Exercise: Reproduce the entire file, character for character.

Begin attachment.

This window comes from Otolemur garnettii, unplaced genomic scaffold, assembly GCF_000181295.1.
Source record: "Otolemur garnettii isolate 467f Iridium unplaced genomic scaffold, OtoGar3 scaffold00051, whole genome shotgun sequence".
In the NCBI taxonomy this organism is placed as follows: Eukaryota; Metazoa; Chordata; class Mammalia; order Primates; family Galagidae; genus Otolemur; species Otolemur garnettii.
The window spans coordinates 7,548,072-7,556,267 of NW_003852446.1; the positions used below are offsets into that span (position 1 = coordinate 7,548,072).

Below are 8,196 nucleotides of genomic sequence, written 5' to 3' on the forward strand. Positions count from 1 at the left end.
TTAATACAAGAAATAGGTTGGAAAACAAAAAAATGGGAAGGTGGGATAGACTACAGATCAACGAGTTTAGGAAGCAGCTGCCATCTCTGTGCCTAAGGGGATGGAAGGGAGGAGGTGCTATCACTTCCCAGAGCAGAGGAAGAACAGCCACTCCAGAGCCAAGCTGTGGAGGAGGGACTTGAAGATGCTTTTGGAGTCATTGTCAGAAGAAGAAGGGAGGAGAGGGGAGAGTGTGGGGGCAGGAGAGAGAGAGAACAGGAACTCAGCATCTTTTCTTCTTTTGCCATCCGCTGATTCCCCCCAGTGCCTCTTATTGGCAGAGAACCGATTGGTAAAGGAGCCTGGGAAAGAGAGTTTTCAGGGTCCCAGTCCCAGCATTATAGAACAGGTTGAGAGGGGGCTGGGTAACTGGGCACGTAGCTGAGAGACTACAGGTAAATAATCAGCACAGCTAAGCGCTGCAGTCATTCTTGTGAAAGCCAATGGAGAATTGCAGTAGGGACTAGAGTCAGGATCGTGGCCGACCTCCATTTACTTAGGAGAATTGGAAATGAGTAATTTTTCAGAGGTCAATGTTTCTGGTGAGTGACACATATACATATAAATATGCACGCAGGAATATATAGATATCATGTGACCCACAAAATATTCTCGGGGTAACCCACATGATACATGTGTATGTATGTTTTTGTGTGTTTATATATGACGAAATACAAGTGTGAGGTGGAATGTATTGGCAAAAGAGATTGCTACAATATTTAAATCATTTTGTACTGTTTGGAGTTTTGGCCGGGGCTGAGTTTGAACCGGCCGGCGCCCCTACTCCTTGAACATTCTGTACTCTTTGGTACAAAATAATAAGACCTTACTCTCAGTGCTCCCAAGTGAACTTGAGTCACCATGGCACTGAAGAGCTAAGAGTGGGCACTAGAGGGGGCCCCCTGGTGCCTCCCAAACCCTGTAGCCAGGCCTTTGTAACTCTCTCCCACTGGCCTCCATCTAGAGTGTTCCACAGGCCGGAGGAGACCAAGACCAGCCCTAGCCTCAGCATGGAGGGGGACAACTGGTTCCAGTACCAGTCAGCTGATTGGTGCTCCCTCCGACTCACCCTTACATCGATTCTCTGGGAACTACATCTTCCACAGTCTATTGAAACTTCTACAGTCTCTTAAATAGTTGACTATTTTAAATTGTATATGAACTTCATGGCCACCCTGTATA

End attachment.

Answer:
This window comes from Otolemur garnettii, unplaced genomic scaffold, assembly GCF_000181295.1.
Source record: "Otolemur garnettii isolate 467f Iridium unplaced genomic scaffold, OtoGar3 scaffold00051, whole genome shotgun sequence".
In the NCBI taxonomy this organism is placed as follows: Eukaryota; Metazoa; Chordata; class Mammalia; order Primates; family Galagidae; genus Otolemur; species Otolemur garnettii.
The window spans coordinates 7,548,072-7,556,267 of NW_003852446.1; the positions used below are offsets into that span (position 1 = coordinate 7,548,072).

Below are 8,196 nucleotides of genomic sequence, written 5' to 3' on the forward strand. Positions count from 1 at the left end.
TTAATACAAGAAATAGGTTGGAAAACAAAAAAATGGGAAGGTGGGATAGACTACAGATCAACGAGTTTAGGAAGCAGCTGCCATCTCTGTGCCTAAGGGGATGGAAGGGAGGAGGTGCTATCACTTCCCAGAGCAGAGGAAGAACAGCCACTCCAGAGCCAAGCTGTGGAGGAGGGACTTGAAGATGCTTTTGGAGTCATTGTCAGAAGAAGAAGGGAGGAGAGGGGAGAGTGTGGGGGCAGGAGAGAGAGAGAACAGGAACTCAGCATCTTTTCTTCTTTTGCCATCCGCTGATTCCCCCCAGTGCCTCTTATTGGCAGAGAACCGATTGGTAAAGGAGCCTGGGAAAGAGAGTTTTCAGGGTCCCAGTCCCAGCATTATAGAACAGGTTGAGAGGGGGCTGGGTAACTGGGCACGTAGCTGAGAGACTACAGGTAAATAATCAGCACAGCTAAGCGCTGCAGTCATTCTTGTGAAAGCCAATGGAGAATTGCAGTAGGGACTAGAGTCAGGATCGTGGCCGACCTCCATTTACTTAGGAGAATTGGAAATGAGTAATTTTTCAGAGGTCAATGTTTCTGGTGAGTGACACATATACATATAAATATGCACGCAGGAATATATAGATATCATGTGACCCACAAAATATTCTCGGGGTAACCCACATGATACATGTGTATGTATGTTTTTGTGTGTTTATATATGACGAAATACAAGTGTGAGGTGGAATGTATTGGCAAAAGAGATTGCTACAATATTTAAATCATTTTGTACTGTTTGGAGTTTTGGCCGGGGCTGAGTTTGAACCGGCCGGCGCCCCTACTCCTTGAACATTCTGTACTCTTTGGTACAAAATAATAAGACCTTACTCTCAGTGCTCCCAAGTGAACTTGAGTCACCATGGCACTGAAGAGCTAAGAGTGGGCACTAGAGGGGGCCCCCTGGTGCCTCCCAAACCCTGTAGCCAGGCCTTTGTAACTCTCTCCCACTGGCCTCCATCTAGAGTGTTCCACAGGCCGGAGGAGACCAAGACCAGCCCTAGCCTCAGCATGGAGGGGGACAACTGGTTCCAGTACCAGTCAGCTGATTGGTGCTCCCTCCGACTCACCCTTACATCGATTCTCTGGGAACTACATCTTCCACAGTCTATTGAAACTTCTACAGTCTCTTAAATAGTTGACTATTTTAAATTGTATATGAACTTCATGGCCACCCTGTATA